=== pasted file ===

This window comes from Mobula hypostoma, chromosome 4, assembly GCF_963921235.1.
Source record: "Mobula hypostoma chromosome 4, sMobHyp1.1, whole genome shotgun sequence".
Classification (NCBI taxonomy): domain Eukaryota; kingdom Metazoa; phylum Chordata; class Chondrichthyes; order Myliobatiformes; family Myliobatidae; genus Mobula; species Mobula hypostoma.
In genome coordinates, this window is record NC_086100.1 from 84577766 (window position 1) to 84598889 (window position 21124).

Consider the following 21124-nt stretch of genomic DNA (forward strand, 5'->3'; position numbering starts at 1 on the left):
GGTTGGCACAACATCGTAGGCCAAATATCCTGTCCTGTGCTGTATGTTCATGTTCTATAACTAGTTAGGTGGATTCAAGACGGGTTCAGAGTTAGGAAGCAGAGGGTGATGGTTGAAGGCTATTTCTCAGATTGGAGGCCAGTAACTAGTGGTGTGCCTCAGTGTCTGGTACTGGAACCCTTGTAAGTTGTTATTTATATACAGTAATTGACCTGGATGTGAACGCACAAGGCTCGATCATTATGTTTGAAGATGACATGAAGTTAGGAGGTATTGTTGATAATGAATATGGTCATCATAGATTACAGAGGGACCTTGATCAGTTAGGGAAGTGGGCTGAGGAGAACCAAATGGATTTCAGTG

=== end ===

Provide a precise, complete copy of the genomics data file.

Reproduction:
This window comes from Mobula hypostoma, chromosome 4, assembly GCF_963921235.1.
Source record: "Mobula hypostoma chromosome 4, sMobHyp1.1, whole genome shotgun sequence".
Classification (NCBI taxonomy): domain Eukaryota; kingdom Metazoa; phylum Chordata; class Chondrichthyes; order Myliobatiformes; family Myliobatidae; genus Mobula; species Mobula hypostoma.
In genome coordinates, this window is record NC_086100.1 from 84577766 (window position 1) to 84598889 (window position 21124).

Consider the following 21124-nt stretch of genomic DNA (forward strand, 5'->3'; position numbering starts at 1 on the left):
GGTTGGCACAACATCGTAGGCCAAATATCCTGTCCTGTGCTGTATGTTCATGTTCTATAACTAGTTAGGTGGATTCAAGACGGGTTCAGAGTTAGGAAGCAGAGGGTGATGGTTGAAGGCTATTTCTCAGATTGGAGGCCAGTAACTAGTGGTGTGCCTCAGTGTCTGGTACTGGAACCCTTGTAAGTTGTTATTTATATACAGTAATTGACCTGGATGTGAACGCACAAGGCTCGATCATTATGTTTGAAGATGACATGAAGTTAGGAGGTATTGTTGATAATGAATATGGTCATCATAGATTACAGAGGGACCTTGATCAGTTAGGGAAGTGGGCTGAGGAGAACCAAATGGATTTCAGTG